As a professional, would you still charge for your services, even though you felt someone else could do the job better?
In the late 90’s, I had a project to facilitate training at our branches around the country. The training was on software that the company was introducing to the salesforce. As in many industries and sectors, there was parity in the product ranges across all competitors. Their service offerings were very similar, and no one brand had a clear differentiator, or advantage over the other.
A part of the training addressed the salesperson’s approach to selling. Having training rooms full of salespeople, from novices to seasoned pros, each sharing their approach, revealed an interesting trait.
Successful sales folk believe they are the very best at what they do.
Even with other professionals in the room, some more successful than themselves, in their mind, they were the very best at seeing to their clients’ needs. Because of this attitude, they would take losing a client personally. It was like an admission of not being the best. In fact, their conviction of being the best is so strong, many of their clients believe it too!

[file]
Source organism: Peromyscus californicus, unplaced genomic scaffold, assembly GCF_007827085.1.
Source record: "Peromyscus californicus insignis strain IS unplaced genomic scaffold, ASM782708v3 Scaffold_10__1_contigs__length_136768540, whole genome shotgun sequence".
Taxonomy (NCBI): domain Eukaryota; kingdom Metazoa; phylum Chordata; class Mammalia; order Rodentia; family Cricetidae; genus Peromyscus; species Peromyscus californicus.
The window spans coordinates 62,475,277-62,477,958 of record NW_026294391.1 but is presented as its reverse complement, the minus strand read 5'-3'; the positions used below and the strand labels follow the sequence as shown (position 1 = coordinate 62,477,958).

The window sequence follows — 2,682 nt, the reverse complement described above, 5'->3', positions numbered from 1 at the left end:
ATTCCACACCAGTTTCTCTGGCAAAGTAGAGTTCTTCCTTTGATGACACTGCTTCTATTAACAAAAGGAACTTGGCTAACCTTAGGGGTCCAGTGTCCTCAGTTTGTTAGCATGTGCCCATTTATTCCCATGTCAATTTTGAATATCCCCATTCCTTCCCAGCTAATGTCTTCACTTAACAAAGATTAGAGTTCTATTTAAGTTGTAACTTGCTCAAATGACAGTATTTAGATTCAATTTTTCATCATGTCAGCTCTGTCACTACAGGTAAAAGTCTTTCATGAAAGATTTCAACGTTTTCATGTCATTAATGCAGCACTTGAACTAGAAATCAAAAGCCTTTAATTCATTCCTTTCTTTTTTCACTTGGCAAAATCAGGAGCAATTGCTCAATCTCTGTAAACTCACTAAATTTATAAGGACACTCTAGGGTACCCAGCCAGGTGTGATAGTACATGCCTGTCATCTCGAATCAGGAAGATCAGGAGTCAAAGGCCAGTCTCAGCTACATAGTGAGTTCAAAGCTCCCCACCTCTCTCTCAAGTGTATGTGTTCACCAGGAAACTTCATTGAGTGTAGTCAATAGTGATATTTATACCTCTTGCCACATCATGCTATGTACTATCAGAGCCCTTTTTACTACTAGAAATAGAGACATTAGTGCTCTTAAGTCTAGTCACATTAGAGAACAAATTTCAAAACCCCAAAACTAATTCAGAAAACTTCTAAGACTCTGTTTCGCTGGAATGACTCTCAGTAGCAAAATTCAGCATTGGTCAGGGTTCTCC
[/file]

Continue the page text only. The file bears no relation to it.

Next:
Setting out on this quest, it’s best to be specific about what you do. So, if you are an accountant, instead of aiming to be in the top 20 accountants in the country, you could aim to fall in the top 20 accountants, specialising in estate taxation, in your city. Clearly define your niche.
The clarity makes the challenge real, there’s no room for wiggle.
Once you are invested in improving, the real work begins. Everyone at the peak of their game has done the hard work. They have known what the goals are. They have been honest with themselves that their will be sacrifices. There will be times when they feel like giving up. Importantly, they understand that their client also has a choice. They can choose someone else over them. Someone who is better at what they do because they invested more time and effort.
Asking, “Are you the best at what you do?” is not a question of the size of your ego, but of your contribution. What is it that your client wants and expects from you to fulfil their needs? If you are honest with yourself, do you measure up to their expectations? And if not, are you prepared to do what it takes to become your best?
Find and define your niche. Then, set about doing what it takes to be in the top 5% of your niche. That’s 1 in 20 people. With effort, that’s achievable.
Who wouldn’t want to be the best at what they do?
* You are welcome to drop me a mail firstname.lastname@example.org I’d love to hear from you!
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